Or would you prefer Fela's words:
WAKE UP AFRIKA OUR TIME IS NOW
TURN THIS COUNTRY UPSIDE DOWN
SHOW THE WORLD WE CAN TAKE FLIGHT
SHOW THEM ALL OUR CAUSE IS RIGHT
Sitting in the Hirschfield Theatre, and as the music begins and Sahr Ngaujah, the lead actor who play Fela enters, I feel my feet and body already tapping to the rhythms. I am home again in Nigeria. The spirit of Fela is in the air. It is amazing to see how many people try to sit stiffly as the music rages on. My African drum in my soul sways and moves. This is the land of my father - the music of my ancestors - it is the music of Nigeria and nothing else compares to it.
THIS STORY, I WAN TELL YOU, THIS STORY 'BOUT HOW THINGS ARE
THIS STORY, I WAN TELL YOU, THIS STORY 'BOUT HOW THINGS ARE
WOO WOO WOO WOO WOO
Can you feel it? Wait till you see the set, the digital images, newspaper headlines and clippings and how Fela, no...Sahr, interacts with you and the audience. It will blow your mind. Sahr Ngaujah is Fela. He embodies the man, his music and soul. Words cannot explain it. You simply must see this man work his magic. No one else can be Fela -it is uncanny, how much he has grabbed Fela's essence. Brilliant, Bill Jones and his team have outdone themselves and recreated the feeling of Kalakuta - The Shrine. I remember how as kids we were not allowed to go there but friends of ours took us there one day. It was the place to be. No be so?
Zombie no go go unless you tell him to go.
Zombie no go stop unless you tell him to stop.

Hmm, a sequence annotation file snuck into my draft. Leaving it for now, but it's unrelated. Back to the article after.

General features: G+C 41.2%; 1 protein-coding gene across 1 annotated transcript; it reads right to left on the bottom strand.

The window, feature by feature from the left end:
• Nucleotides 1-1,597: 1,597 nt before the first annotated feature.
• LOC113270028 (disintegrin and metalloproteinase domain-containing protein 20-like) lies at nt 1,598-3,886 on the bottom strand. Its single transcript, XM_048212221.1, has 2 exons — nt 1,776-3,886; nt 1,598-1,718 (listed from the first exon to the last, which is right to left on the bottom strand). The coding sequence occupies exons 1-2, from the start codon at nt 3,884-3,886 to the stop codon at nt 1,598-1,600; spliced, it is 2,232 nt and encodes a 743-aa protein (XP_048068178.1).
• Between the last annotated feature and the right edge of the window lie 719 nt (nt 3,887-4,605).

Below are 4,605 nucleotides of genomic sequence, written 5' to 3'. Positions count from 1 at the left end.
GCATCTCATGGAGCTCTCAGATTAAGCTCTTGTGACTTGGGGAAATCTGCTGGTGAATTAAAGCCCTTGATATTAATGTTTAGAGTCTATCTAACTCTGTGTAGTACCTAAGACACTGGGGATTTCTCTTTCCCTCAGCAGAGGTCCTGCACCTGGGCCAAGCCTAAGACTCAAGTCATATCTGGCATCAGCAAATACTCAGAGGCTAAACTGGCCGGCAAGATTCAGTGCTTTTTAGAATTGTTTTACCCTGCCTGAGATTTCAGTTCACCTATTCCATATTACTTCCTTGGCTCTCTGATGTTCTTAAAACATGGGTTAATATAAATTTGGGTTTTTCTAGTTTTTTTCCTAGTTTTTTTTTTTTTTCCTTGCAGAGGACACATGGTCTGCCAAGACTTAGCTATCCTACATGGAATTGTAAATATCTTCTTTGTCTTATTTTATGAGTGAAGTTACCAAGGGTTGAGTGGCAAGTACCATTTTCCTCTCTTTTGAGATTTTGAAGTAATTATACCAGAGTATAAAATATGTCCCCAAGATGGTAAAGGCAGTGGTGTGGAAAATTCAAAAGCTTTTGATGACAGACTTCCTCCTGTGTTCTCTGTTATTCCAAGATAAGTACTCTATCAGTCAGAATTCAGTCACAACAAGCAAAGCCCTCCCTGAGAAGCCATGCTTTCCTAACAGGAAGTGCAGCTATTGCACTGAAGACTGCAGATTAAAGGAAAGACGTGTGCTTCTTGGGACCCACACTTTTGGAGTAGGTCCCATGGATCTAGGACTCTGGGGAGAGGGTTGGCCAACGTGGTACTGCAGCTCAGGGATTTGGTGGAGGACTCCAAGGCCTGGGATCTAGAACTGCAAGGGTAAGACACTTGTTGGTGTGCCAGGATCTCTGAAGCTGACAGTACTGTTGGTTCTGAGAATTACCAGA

Zombie no go turn unless you tell him to turn.
Zombie no go think unless you tell him to think.
Adesola Osakalumi in FELA! photo credit: Sharen Bradford
I cannot complete this blog without paying my respect to the actress who plays Fela's mother - Fumilayo - her voice is OUT OF THIS WORLD. Simply, divine. The woman can sing. Melanie Marshall, you are divine. I did feel that the character of Sandra played by actress/singer Paulette Ivory had an overpowering voice and it was just too much in comparison to Sahr's Fela. She should be a bit lower, though she was brilliant.
The play has so much energy, dancing and music. Thank you to Antiballas - I am and have been a fan - you hold true to Fela's Afrobeat and anyone who gives me Afrobeat old school is "off the hook". And a special thanks to the cast for making African dance look so easy and "fly". We know it is not so.
Fela is a story of triumph and tragedy. It is the underlining connection and story of the women in his life: his wives, girlfriends, singers, dancers and mother. The tragedy is significant - and poignant as his mother gets killed by the army/police who throw her out of a window. This is brutal Nigeria: too real for words. This is the Nigeria, I do not miss and do not want to return to. Are you listening Boko Haram? That callous Nigeria belongs in the past.
THEY KILL MY MAMA
THEY KILL MY MAMA
SO I CARRY HER COFFIN
The play is back on Broadway for just 32 performances. It's not enough time, I wish the producers and the theatre will consider extending it. I will love to be there for each 32 performances, but alas, I cannot. So take my place each night and come with your dancing shoes. The clock is ticking, and make sure you do a number 12 and 6. The rhythm will get you. Maybe, a 3 and 9, instead. (You must see the play to get these references). My Nigerian self is wishing to see it yet again. It maybe long to some but I am thankful for the 2 plus hours - it is still not enough time to tell the story of FELA, just imagine - this is only a day in his life as he recounts parts of his life story to the audience. Ase..o.